• - can only do so for specific and appropriate purposes defined in advance, and subject to rules established by law and informed by data subjects’ freely given, specific, informed and unambiguous consent; for the execution of a contract, or as required by law; and without “pay-for-privacy provisions” or “take-it-or leave it” terms of service.
  • - notify users in a timely fashion of data transfers and data breaches, and make consumers whole after a privacy violation or data breach;
  • - cannot limit consumers’ right to redress with arbitration clauses;
  • - are transparent and accountable, and adopt technical and organizational measures, including
    • + provide for transparency, especially algorithmic transparency,
    • + conduct impact assessments for high-risk processing considering the impact on individuals, groups, communities and society at large,
    • + implement Privacy by Design and by Default,
    • + assign resources and staff, including a Data Protection Officer,
    • + implement appropriate oversight over third-party service providers/data processors,
    • + conduct regular audits
  • - are only allowed to transfer data to other countries/international organizations with essentially equivalent data protections in place.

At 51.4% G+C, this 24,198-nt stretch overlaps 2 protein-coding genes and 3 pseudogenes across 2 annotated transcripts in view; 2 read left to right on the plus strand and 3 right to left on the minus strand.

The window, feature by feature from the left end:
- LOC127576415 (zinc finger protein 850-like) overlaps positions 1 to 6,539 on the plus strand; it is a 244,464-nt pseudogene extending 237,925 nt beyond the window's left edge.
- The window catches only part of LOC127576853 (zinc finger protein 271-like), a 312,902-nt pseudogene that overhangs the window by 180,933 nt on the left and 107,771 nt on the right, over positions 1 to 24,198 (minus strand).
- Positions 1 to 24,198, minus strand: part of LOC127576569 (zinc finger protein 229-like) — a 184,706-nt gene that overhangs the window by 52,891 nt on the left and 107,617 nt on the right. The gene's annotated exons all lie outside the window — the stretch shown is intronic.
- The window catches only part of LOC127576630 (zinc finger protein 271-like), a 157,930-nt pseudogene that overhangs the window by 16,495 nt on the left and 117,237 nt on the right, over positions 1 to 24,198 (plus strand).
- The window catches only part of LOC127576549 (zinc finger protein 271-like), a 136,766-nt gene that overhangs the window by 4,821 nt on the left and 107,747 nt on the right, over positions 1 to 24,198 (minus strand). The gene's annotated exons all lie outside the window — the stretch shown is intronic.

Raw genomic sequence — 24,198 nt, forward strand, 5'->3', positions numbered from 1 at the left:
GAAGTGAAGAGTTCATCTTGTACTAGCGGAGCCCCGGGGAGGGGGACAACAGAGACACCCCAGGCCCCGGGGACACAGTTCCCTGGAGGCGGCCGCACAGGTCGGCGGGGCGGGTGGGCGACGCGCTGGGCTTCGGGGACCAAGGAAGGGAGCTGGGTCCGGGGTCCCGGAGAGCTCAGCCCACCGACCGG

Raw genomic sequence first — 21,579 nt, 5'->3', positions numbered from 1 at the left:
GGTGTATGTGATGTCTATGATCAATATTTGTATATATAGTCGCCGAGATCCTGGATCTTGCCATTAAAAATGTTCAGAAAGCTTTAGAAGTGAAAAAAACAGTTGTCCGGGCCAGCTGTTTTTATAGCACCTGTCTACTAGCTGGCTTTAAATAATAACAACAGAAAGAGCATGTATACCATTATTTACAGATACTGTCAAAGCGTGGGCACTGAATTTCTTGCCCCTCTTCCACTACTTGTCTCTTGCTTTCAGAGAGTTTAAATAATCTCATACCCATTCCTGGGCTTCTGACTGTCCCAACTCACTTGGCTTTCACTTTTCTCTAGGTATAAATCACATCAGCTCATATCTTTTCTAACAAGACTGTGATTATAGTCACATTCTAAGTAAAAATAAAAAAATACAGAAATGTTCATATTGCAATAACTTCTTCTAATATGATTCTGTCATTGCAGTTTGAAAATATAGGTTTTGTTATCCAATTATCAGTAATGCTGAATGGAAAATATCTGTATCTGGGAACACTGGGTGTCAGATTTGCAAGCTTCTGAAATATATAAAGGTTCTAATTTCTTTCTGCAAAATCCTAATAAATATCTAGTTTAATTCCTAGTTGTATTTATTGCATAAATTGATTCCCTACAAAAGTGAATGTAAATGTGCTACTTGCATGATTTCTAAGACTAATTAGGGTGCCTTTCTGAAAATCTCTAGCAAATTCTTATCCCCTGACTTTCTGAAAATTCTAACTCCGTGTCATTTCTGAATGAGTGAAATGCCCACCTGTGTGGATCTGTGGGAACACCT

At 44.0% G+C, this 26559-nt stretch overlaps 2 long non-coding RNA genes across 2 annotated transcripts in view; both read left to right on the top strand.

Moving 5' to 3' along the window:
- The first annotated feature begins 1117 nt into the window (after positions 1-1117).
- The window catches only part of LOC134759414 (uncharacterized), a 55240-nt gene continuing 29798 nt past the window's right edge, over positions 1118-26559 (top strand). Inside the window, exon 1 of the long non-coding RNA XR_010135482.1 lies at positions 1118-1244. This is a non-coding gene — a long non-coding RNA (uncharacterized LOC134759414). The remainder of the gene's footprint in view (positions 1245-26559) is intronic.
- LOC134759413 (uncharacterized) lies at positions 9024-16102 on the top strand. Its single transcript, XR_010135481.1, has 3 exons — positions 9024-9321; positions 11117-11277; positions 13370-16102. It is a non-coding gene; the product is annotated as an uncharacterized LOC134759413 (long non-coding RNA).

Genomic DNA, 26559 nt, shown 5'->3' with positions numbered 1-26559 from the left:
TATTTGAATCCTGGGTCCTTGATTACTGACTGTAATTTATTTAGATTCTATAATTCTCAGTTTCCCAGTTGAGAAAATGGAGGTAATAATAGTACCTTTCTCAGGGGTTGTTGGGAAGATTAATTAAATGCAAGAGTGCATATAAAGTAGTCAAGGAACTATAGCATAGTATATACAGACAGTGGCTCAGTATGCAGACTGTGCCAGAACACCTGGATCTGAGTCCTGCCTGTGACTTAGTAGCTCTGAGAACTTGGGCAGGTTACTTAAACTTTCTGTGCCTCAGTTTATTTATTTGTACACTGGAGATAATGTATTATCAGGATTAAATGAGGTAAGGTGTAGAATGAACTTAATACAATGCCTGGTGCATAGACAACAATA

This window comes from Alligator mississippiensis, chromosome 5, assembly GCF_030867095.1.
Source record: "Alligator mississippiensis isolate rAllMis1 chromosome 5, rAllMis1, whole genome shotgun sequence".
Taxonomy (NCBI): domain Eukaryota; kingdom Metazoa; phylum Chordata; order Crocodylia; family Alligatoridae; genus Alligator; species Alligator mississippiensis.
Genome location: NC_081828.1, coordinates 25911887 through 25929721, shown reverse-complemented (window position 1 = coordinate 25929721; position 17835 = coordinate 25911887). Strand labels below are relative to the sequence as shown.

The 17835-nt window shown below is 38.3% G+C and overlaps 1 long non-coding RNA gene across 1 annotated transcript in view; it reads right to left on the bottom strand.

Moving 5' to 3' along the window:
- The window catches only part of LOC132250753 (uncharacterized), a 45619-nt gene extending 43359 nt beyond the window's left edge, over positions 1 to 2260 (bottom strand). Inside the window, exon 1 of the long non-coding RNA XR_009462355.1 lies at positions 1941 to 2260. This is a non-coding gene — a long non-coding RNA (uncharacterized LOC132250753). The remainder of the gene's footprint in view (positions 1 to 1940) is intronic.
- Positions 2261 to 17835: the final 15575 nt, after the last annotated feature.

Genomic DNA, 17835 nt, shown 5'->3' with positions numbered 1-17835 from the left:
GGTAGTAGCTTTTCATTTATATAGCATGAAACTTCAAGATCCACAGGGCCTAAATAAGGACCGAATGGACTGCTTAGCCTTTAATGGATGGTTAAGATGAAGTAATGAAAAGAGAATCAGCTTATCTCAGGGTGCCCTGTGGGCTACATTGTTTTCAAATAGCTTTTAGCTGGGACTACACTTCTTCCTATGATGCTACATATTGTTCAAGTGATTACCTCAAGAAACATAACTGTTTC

5. Privacy protection should be consequential and aim to level the playing field: Give government at all levels significant and meaningful enforcement authority to protect privacy interests and give individuals legal remedies

Without independent and flexible rulemaking data-protection authority, the Federal Trade Commission has been an ineffective agency for data protection. An agency with expertise and resources is needed to enforce company obligations. Ongoing research is required to anticipate and prepare for additionally warranted interventions to ensure a fair marketplace and a public sphere that strengthens our democratic institutions. Legislation should provide

  • - for a strong, dedicated privacy agency with adequate resources, rulemaking authority and the ability to sanction non-compliance with meaningful penalties;
  • - for independent authority for State Attorneys General;
  • - for statutory damages and a private right of action;
  • - for the federal agency to establish an office of technology impact assessment that would consider privacy, ethical, social, political, and economic impacts of high-risk data processing and other technologies; it would oversee and advise companies on their impact-assessment obligations.